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How to celebrate Halloween in a COVID-19 world

Halloween is the next big holiday coming around and people are already coming up with creative ways to celebrate.

SPOKANE, Wash — For over six months, most of us haven’t been able to see our friends or celebrate birthdays and holidays due to the coronavirus pandemic.

All of us are getting rather antsy to do all those things again but some are worried about how to do so safely.

Halloween is the next big holiday coming around and people are already coming up with creative ways to celebrate.

From trick-or-treating to costume parties, here are some ways to do all of it in a coronavirus world.

Local Events this Halloween

Many of our traditions in Spokane are adjusting to the pandemic. Here are some things you can still do to celebrate in our area:

Haunted Houses

Fright nights at spooky houses have been reinvented this year due to the coronavirus pandemic. But you can still enjoy a nice and safe scream at some of these locations.  

Fear in the Headlights 

Lock your doors, go for a drive and get your fear on! Located in Spokane, Sparky's Fun House event Fear in the Headlights is family friendly and COVID-compliant. Instead of the usual haunted house, Sparky's created a haunted drive with five different drive-thru sets, scary props and actors in costumes. Every Thursday, Friday and Saturday in October come get your scare on. 

The King Family Haunted House of Haunted Horrors 

Due to its ghastly and gruesome nature, no one will be allowed inside says their Facebook page. Located in Mead, the drive-by or walk-up display offers a night of visual scares and screams. Social distancing is maintained and masks are required. Check out their Facebook page for a list of dates and times.

Trick-or-treating

You’ve probably seen this floating around on social media. A man in Ohio created a socially distant way of handing out candy.

He used a six-by-two shipping tube, orange spray and duct tape to create a ‘candy chute’ that will delivery candy right to trick or treaters without getting to close. The tube stretches from the guard rail on his front porch to the sidewalk.

He also has a sign telling trick-or-treaters where to place their bag or bucket to ensure no hand-to-hand exchanges. All the candy will be factory-sealed until it’s opened outside. He also plans to wear a mask and change gloves frequently.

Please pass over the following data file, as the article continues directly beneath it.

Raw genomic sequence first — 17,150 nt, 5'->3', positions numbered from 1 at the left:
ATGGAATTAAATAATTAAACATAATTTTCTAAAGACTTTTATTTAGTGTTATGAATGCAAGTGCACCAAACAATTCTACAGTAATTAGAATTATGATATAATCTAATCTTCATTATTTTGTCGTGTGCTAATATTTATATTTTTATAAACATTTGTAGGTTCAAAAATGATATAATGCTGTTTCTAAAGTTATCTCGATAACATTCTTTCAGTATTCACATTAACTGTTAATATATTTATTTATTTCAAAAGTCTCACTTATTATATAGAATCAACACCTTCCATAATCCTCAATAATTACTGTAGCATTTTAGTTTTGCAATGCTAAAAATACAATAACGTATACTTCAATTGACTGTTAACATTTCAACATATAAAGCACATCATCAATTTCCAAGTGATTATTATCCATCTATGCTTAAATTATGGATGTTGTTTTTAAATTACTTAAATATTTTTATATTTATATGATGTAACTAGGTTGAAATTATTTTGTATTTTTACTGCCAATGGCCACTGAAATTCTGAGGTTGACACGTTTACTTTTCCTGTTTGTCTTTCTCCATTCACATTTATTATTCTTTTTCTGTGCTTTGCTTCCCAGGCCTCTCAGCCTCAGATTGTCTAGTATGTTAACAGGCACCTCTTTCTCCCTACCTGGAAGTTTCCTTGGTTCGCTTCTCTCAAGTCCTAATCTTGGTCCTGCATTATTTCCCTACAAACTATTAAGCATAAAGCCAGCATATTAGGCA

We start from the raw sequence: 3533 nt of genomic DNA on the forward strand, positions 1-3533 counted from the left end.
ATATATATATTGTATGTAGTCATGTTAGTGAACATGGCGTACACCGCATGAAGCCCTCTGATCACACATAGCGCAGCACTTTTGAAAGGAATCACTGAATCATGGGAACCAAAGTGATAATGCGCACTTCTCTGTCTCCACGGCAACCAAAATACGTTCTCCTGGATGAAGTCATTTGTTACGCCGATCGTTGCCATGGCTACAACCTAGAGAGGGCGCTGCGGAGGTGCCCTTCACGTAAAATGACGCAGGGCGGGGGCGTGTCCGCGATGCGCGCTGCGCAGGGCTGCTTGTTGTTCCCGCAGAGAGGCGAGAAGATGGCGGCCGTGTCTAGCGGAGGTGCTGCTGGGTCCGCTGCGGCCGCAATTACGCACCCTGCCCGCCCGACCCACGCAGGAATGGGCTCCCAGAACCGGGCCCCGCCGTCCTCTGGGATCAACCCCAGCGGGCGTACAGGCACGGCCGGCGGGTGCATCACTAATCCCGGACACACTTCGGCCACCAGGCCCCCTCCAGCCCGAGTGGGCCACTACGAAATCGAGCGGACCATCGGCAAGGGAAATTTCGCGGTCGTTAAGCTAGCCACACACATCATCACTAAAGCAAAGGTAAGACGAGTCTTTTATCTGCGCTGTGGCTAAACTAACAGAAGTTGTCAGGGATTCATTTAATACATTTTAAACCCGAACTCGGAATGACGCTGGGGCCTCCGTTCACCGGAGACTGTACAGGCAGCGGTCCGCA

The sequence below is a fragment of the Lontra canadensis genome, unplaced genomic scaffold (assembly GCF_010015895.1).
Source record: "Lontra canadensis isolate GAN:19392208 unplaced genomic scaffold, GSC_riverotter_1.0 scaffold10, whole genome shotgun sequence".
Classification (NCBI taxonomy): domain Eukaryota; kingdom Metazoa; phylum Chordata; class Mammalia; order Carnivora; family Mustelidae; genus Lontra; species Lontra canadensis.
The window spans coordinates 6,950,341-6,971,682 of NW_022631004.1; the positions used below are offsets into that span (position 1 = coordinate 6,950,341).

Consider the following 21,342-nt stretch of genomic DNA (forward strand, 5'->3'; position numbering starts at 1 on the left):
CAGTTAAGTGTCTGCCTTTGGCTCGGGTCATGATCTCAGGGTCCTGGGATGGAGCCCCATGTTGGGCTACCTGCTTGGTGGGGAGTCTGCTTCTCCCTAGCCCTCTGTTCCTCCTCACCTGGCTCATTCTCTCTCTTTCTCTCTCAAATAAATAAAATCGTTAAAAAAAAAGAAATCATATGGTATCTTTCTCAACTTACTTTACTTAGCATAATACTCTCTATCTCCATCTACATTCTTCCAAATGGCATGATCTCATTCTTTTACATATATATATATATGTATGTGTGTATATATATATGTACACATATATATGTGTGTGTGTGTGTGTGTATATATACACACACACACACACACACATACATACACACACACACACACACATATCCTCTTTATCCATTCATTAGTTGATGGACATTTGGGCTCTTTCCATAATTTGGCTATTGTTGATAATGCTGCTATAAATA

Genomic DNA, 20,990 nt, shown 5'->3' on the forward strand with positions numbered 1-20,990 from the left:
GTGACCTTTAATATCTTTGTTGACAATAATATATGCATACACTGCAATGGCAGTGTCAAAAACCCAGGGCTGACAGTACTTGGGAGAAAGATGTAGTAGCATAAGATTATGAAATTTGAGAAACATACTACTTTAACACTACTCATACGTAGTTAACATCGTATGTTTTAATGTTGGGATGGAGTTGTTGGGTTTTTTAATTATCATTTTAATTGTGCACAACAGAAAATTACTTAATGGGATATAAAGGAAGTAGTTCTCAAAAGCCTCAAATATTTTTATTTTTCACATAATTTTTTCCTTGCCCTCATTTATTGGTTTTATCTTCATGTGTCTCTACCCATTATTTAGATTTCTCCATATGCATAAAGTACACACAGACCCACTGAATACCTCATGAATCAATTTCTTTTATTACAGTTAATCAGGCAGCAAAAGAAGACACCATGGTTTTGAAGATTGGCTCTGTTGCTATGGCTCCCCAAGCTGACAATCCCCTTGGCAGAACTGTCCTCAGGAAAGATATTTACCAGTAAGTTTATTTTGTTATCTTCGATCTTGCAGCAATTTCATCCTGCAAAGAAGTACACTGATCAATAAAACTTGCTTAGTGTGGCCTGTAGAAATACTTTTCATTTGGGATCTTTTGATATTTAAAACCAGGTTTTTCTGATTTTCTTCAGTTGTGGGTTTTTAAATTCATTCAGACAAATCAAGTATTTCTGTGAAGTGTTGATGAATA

RELATED: Ohio man creates 'candy chute' to provide social distance, normalcy for trick-or-treaters

Another person on social media created a trebuchet to give out treats. They attached a drill to a fishing real, connected that to another string that is connected to a pole at the end of his yard. He attached a drink tray (to send adult beverages to parents) and a scary ghost to clip the candy on. So creative!

For people complaining about the Halloween candy trebuchet. Source: https://www.reddit.com/r/funny/comments/ixleej/my_solution_to_a_socially_distanced_halloween

Posted by Babs Daniels on Tuesday, September 22, 2020

Another trick-or-treating option is to set up a candy graveyard! Deck your yard out in fake tombstones and put prizes and candy next to each one. Have kids enter the graveyard one at a time and package everything up for extra safety.

There’s always the classic trunk-or-treat option. People have been doing these for years at churches and schools. You could even try to host one right in your neighborhood! Considering having a designated adult to give out the candy (who is committed to using hand sanitizer or gloves). Don’t let kids reach into the bowls!

Or you could do reverse trick-or-treating. It’s similar to the drive-by birthday parades. People in cars throw candy or deliver it to the kids in costumes in their yards.

Costume parties and pumpkin carving contests

Six months into the pandemic, everyone should be well versed in the video chat world.

Host a Halloween costume or dance party with your friends and/or loved ones! Come up with a playlist of spooky songs for everyone to enjoy. At the end, award prizes to the best looks. You can send the prizes virtually or in the mail!

You can do the same with pumpkin carving contests. Have everyone show off their creations and have everyone vote! 

Other stuff

If trick-or-treating and parties aren't your thing, there are other ways of getting in the spirit.

Go all out on the decorations or have a scary movie night with the family.

Or when Oct. 31 rolls around,  just buy yourself some candy, turn the lights out and keep the goodies all to yourself.

Wear a mask, wash your hands and have a fun and safe Halloween!